I was standing in the kitchen tonight, taking a break from what turned out to be the end of my first effort at drafting a kimono-style tunic, wondering what’s driving this recent obsession with starting my own blog, and with sewing, and with not being a technical project manager anymore.
What came to mind was this: people say you are never the same person again after you have children, and I think the same is true in reverse. You are never the same person again after you don’t have children.
We started trying to get pregnant when I was 39. We saw our first fertility specialist 6 months later. A fantastic bunch of doctors and scientists (not to mention very good insurance and an incredible family) supported us through a gazillion doctor’s appointments and 4 surgeries and a little over a year later, we were ready for our first attempt at IVF. Our insurance company covered two attempts, and our parents covered the co-pay, and we used our savings to buy a 4 bedroom house to welcome home the result.
Nothing could have prepared me for the experience of trying so hard to get pregnant. I don’t mean the physical part – the invasive nature of all that medicine has to offer in the way of the fertility arts is astounding, but not particularly surprising. It was The Hoping. The looking across the table and being able to picture, so, so clearly the little boy (or girl) who would be joining us there; my head was filled with the family we were making. I knew what this little kid was going to look like, grin like, laugh like, be like. I knew. It filled me with a kind of terror, this sudden, late, overwhelming longing. The heaviness of the empty arms, held out and waiting for our baby.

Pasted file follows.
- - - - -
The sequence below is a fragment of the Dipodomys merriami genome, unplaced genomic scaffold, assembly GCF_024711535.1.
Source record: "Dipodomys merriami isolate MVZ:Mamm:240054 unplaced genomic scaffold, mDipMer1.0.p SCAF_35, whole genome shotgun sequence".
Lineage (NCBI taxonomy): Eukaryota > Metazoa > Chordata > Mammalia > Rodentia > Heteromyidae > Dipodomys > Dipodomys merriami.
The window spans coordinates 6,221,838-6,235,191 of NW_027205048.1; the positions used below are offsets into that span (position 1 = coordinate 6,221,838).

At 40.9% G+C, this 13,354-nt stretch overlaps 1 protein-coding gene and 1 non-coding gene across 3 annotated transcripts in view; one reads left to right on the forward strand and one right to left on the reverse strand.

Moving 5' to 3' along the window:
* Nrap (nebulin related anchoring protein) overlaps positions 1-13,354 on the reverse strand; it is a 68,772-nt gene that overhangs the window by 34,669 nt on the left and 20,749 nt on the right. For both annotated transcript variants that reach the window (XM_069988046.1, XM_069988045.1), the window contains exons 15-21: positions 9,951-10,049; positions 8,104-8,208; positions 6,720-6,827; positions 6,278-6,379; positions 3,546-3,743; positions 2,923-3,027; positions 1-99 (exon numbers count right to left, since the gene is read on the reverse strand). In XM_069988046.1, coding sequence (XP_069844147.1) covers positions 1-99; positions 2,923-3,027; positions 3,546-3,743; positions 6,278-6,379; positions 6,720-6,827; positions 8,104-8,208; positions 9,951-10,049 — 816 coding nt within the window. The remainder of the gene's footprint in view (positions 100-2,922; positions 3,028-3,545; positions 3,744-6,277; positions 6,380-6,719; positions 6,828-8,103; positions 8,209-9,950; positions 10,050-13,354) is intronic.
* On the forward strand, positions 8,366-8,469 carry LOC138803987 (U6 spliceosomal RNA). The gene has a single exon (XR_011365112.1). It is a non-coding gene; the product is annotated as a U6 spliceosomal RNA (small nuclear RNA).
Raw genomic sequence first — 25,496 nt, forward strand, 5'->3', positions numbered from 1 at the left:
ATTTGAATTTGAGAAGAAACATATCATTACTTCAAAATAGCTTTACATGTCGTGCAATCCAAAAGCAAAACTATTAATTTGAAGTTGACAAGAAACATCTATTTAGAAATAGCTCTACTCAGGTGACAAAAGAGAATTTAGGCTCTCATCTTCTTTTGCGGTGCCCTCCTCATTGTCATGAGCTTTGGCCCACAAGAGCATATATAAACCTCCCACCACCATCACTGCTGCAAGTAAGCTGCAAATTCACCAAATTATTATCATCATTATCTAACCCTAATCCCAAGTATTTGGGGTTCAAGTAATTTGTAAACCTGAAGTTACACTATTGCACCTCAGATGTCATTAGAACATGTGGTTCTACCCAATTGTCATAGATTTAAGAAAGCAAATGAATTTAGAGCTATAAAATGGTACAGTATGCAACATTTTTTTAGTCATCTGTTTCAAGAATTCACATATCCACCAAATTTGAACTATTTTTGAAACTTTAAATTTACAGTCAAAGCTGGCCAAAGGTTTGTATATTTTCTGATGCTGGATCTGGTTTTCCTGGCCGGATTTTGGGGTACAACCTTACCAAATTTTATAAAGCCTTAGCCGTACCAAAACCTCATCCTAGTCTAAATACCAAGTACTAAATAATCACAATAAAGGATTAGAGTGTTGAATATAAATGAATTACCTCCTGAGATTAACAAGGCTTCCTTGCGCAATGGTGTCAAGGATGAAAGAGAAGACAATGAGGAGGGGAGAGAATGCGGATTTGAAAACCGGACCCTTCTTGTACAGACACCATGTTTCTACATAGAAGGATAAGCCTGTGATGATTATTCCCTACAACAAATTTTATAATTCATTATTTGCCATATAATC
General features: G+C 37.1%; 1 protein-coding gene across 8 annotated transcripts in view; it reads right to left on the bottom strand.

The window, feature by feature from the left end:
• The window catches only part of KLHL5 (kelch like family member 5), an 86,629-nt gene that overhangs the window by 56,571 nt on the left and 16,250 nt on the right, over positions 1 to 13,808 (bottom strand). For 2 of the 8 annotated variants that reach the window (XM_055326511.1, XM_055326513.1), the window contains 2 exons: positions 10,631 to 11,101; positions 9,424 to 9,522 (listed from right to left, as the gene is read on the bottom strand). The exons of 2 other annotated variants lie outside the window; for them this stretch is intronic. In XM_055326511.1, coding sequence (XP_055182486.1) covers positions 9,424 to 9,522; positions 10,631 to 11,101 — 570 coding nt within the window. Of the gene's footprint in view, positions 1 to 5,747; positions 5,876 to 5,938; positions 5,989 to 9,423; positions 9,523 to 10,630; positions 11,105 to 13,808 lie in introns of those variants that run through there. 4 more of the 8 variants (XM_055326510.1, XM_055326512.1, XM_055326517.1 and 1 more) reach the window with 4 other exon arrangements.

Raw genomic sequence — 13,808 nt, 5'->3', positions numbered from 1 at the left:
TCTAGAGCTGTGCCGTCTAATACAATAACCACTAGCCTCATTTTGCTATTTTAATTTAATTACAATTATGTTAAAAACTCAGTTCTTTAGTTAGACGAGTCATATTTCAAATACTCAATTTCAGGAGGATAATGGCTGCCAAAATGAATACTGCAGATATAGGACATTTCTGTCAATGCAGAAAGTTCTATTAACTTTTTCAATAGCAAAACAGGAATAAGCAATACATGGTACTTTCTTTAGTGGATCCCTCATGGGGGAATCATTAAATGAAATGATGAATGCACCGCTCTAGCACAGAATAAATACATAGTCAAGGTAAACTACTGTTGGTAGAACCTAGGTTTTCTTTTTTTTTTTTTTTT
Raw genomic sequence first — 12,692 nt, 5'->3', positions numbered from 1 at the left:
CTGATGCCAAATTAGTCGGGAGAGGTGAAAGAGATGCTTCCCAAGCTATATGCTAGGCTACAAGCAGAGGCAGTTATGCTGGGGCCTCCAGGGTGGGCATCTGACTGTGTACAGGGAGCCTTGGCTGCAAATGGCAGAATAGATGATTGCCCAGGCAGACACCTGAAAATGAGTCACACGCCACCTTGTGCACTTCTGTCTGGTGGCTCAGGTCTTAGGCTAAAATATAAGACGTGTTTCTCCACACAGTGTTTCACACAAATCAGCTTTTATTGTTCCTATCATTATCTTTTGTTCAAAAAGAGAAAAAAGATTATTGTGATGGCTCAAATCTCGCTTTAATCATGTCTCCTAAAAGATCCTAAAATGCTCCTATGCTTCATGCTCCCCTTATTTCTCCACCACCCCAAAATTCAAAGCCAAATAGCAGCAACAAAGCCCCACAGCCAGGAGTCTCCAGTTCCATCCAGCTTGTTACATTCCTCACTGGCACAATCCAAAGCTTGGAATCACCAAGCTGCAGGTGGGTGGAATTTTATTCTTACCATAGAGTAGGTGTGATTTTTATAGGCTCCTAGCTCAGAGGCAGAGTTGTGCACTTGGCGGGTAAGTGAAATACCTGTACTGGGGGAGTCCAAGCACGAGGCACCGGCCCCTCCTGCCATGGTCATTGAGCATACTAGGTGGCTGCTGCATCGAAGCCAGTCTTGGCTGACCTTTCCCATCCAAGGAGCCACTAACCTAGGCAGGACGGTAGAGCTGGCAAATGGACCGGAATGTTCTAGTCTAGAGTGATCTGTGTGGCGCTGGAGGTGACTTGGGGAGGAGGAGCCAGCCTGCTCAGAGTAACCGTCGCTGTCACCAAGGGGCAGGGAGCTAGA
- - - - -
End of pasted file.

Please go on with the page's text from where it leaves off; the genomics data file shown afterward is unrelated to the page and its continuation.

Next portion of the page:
I got pregnant our first try. I miscarried 9 weeks later. We tried again, but didn’t get pregnant. Suddenly, I was 42.
When we started trying to have a baby we both assumed failure would simply be met with “Oh well. Whatever. We tried.”
We were wrong.
Skip with me over the enormous gap that followed.
Here’s what I’m trying to say:
The ladies in my family taught me how to be a mother. It was part of the curriculum, along with shelling peas, weeding around tomato plants, painting, sketching, and making tiny wire haired terriers and roses out of Mrs. Baird’s bread. They also taught me how to sew.
They taught me how to create a life. They also taught me how to carry on with the life I have.
I suppose the artistic opportunities life affords are more important to me now than they were before because I don’t have children depending on me for financial support… and maybe because… probably mostly because, the energy I’m not able to channel in to creating a person has to go somewhere and is going in to my own life. We always use what we learn, even if we don’t use it the way we expected to.
It’s all good.
That is my very best guess at all this tonight, anyway. Here’s a home movie of me and my brother modeling nightgown, PJs, and robes my aunt Pam made for us for Christmas. Still my favorite nightgown in memory.